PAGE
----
On Tuesday, April 19, 2022, bombs exploded at a market in the rural town of Iware, Taraba State, killing one person. Shortly after, local police announced the death toll had increased to three, while 19 people reportedly sustained mortal injuries.
A day later, a terrorist group known as the Islamic State in West Africa Province (ISWAP), claimed responsibility for the attack. According to a statement posted late on Wednesday, the attack was targeted at “a gathering of infidel Christians”, accused of selling and drinking alcohol. Although, conflict resolution experts believe the move is a deliberate attempt to expand territories under their control.
The statement posted on the ISWAP’s Telegram channel also added that the bombing affected 30 people but did not classify the casualty figure into dead and injured.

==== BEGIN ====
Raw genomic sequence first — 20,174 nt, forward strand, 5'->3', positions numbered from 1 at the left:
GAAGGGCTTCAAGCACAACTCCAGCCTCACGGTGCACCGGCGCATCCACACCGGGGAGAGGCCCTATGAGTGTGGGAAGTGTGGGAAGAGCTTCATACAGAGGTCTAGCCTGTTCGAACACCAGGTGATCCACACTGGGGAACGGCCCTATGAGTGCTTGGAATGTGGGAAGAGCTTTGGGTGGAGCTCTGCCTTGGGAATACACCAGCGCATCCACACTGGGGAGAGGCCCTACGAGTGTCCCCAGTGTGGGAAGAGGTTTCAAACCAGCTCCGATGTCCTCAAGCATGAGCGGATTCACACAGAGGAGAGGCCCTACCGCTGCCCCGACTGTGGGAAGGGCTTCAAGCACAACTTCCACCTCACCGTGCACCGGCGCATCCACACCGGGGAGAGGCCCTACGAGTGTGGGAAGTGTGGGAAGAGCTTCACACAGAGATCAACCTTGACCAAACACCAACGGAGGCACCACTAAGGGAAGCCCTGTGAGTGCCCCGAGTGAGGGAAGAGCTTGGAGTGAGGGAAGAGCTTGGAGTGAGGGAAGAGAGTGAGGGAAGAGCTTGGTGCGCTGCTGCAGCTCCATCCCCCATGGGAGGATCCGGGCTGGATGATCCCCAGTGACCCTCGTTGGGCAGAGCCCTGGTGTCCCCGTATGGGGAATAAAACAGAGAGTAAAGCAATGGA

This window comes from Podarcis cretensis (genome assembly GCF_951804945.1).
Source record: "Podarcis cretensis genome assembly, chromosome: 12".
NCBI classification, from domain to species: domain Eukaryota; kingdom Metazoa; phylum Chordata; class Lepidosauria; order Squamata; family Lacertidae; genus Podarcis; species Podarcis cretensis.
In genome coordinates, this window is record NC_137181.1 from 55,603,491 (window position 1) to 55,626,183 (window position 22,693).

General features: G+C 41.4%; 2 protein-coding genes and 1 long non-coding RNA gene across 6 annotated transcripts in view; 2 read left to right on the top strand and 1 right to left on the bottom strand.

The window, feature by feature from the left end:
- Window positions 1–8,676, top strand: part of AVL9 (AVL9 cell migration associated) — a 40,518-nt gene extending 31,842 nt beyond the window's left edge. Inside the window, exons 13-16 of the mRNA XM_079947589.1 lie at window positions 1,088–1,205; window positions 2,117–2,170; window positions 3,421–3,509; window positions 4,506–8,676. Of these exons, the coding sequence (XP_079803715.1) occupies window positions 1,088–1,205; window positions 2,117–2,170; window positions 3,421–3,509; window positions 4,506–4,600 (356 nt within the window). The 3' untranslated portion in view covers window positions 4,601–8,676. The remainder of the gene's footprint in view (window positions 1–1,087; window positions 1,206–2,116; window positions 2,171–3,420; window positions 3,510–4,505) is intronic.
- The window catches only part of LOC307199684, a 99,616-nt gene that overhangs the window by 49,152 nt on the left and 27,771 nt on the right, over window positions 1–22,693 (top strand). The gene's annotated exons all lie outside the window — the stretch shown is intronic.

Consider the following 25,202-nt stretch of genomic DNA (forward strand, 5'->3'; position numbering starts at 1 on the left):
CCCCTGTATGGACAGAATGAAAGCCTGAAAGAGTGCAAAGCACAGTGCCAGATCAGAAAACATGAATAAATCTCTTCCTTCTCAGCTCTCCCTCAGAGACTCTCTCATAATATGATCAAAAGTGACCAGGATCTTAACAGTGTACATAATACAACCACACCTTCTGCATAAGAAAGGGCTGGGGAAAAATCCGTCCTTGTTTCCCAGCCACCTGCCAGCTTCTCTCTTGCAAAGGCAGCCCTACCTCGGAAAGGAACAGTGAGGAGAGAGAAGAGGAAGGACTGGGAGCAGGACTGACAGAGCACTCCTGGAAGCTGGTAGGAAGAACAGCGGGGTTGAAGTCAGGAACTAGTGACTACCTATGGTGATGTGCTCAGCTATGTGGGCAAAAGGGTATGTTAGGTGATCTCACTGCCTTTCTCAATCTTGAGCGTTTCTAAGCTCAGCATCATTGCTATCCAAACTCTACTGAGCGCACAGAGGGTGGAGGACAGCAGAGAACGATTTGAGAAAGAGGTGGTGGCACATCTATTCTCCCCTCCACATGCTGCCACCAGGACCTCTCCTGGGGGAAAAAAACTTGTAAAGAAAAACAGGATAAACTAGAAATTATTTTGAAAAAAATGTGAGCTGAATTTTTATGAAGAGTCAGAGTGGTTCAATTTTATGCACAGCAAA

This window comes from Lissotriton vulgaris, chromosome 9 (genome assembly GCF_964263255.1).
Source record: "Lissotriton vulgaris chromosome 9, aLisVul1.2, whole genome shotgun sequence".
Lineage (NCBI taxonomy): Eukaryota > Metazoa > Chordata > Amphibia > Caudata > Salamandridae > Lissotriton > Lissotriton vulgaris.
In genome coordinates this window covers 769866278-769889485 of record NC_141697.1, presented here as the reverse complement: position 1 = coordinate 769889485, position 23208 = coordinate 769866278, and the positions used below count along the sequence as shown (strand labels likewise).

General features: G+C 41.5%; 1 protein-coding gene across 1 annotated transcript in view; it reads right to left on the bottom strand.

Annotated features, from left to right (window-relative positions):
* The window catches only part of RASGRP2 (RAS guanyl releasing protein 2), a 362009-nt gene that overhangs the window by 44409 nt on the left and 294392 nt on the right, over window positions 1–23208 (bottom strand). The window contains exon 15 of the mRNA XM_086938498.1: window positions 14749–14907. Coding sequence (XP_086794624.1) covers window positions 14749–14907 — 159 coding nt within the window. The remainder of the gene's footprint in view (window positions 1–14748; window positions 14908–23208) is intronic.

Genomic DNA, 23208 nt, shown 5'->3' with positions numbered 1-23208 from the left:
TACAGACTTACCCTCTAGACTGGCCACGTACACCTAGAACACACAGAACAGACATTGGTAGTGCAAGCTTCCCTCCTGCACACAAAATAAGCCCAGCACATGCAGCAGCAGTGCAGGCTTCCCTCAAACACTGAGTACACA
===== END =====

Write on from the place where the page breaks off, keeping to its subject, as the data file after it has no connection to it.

For over a decade, northern Nigeria has endured intense armed terrorist attacks, but Taraba state, with its predominantly Christian population, has not witnessed such attacks before.
Terrorist attacks, kidnapping and ethnic-based violence have intensified in recent years in Africa’s most populous country, with the government making little progress in improving the security conditions of its citizens. The worst and longest-running security crisis remains in northeast Nigeria, where Boko Haram and ISWAP have killed over 100,000 people.